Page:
Alfie looked down, waited, and then sighed deeply. Nothing moved except for his antsy feet.

“Well, Katherine, summer help, eh? Next time. I’ll choose better next time.”

Three Ships, Aye

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THREE SHIPS, AYE

“Again!”

“Oh, Scotty. Really?”

“Please, Grandpa?”

Sighing, Grandpa begins…

The night brought a storm, unlike any other. The sailors of the three ships, every one of them, prayed to whatever they prayed to as they were tossed back and forth. Too many were tossed overboard by the heaving waves, men and women becoming one with the sea waters. The three captains could not spare the time to worry about any one person: they had hundreds to try to save, but it was the three ships that were their lives and it was the ships they cared for most of all.

They knew it was their fault, for setting onto the unsettled waters that night. Warned, the three ignored the then possible danger for the chances presented to them. A win is what they needed, badly, and so caution was forgotten for what could be. They paid for their single-mindedness, more than any of them thought was due.

“Grandpa?”

“Yes, Scotty?”

“Why?”

“You ask that question every single time, and the answer is always the same, kiddo. Greed, and ego, make people do some very stupid things.”

“My teacher says ‘stupid’ isn’t a good word to say.”

“That, in itself, is… sigh… never mind. People do stupid things. Ok?”

“Yup.”

“Now, the ships…”

The waves rocked up and dove down, pockets of watery walls that closed in on the three ships. Two were hit head-on, while the other crushed inwards. The screech of the metals mixed with the roar of the storm, drowning out the wails of the sailors. That it didn’t go under, then, was a miracle that no one noticed. The other ships were being battered senseless at the same time. The ocean rose and took control.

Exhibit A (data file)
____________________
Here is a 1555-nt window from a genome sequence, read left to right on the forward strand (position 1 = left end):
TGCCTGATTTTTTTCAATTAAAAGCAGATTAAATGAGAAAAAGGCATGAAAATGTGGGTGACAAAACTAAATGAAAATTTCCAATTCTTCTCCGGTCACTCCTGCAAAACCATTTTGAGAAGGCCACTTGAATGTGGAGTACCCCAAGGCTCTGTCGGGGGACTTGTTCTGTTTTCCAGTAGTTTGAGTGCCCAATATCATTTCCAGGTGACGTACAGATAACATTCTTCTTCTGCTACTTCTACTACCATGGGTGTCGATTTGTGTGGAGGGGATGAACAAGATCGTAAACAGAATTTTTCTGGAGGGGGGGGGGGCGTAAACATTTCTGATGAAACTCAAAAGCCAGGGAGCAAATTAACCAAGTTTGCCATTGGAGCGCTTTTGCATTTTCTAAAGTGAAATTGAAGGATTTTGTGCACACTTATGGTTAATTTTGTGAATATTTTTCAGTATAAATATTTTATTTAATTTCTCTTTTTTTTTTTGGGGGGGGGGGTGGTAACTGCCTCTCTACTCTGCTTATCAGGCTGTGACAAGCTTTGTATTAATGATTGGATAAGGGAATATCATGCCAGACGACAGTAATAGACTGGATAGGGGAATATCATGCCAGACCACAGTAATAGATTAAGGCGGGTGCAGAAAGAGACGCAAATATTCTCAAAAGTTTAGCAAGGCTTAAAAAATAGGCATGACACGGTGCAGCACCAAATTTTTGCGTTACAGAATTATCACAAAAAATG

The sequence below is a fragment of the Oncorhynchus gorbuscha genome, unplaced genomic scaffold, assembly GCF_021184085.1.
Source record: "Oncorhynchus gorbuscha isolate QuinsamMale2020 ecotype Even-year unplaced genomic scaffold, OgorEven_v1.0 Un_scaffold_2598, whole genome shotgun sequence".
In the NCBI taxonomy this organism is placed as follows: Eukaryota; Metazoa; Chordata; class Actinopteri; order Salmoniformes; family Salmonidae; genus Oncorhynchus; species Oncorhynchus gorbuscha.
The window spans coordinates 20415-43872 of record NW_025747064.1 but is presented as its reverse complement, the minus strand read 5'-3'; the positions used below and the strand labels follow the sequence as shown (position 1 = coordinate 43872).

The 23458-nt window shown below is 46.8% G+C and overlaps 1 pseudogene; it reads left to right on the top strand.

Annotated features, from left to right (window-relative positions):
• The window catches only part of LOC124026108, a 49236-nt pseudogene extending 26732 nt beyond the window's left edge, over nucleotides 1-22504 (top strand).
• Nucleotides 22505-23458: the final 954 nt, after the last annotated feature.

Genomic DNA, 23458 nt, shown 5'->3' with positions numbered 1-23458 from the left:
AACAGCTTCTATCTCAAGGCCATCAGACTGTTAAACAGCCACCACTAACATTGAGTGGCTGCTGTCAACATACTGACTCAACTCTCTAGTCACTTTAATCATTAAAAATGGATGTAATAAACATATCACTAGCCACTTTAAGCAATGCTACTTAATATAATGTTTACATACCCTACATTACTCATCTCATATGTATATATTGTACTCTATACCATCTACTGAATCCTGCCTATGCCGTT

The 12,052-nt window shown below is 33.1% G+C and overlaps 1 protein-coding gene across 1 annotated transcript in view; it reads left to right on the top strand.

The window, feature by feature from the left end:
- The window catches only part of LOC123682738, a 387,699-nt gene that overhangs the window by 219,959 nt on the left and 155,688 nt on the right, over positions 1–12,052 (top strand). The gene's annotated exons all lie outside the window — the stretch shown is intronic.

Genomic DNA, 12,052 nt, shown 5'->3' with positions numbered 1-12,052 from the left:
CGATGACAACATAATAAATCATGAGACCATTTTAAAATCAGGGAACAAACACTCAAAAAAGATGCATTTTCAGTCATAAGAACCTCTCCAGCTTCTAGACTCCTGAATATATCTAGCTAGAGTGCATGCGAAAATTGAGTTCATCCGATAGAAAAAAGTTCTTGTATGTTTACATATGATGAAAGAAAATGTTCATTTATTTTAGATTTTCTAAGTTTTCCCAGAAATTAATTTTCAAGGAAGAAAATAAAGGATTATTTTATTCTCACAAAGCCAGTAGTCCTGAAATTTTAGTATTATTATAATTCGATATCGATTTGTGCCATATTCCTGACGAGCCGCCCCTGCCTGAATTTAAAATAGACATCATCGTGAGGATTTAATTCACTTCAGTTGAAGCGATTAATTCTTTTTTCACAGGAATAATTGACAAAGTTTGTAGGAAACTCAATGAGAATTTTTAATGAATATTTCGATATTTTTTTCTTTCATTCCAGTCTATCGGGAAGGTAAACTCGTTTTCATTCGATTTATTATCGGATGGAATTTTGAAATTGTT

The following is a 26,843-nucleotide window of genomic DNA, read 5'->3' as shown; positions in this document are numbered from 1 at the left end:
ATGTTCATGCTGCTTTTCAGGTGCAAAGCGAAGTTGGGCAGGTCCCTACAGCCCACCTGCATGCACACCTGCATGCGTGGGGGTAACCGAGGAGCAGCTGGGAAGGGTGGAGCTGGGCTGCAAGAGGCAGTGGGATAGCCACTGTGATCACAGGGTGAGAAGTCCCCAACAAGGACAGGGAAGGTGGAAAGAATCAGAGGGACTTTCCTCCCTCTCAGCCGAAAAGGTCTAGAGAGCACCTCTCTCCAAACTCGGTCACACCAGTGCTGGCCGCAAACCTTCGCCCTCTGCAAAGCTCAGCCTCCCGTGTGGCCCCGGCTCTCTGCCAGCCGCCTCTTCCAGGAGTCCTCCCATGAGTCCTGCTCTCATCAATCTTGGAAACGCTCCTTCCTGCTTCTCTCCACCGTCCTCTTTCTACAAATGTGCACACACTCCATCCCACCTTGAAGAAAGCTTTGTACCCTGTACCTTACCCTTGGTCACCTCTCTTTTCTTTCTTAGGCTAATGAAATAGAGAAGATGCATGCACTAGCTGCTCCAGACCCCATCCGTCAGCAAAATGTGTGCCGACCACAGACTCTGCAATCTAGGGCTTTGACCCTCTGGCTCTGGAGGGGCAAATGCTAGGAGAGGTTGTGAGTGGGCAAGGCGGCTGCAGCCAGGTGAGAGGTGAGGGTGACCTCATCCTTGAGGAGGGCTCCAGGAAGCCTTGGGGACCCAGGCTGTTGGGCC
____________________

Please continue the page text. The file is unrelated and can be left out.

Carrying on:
When dawn came, it was hidden by the still raging storm. There was no breaking in the skies, but only upon the roiling waters. Any left alive noticed nothing more than the buffeting, the pain, the need for it all to be over. One captain was already gone, not surviving the crushing, and one other had lost any cognizant capability. Others tied that captain to a chair on the bridge and left. That captain’s eyes glazed with dark waters.

“The third captain, Grandpa!”

“Why don’t YOU tell me? You know the story.”

“…”

“Scotty?”

“I. I like the way you tell it.”

…..

“Grandpa?”

“I love you, Scotty.”

“I love you, too.”

The third captain pushed on. There was no other way except to give up and accept what the sea and the storm demanded. This captain was seen in every part of the ship, urging, threatening, working alongside the crew. They threw themselves into a new fervor of working to save themselves and the captains’ ship. There was nothing to be done beyond their drenched space to keep going.

Finally, nature settled. From pure rage to utter stillness, the three ships were still afloat. Weak shouts went up across the bows. The sea moved the ships together, grouped in a battered trio of wounds. The sun blazed down, no clouds obscuring the burning heat.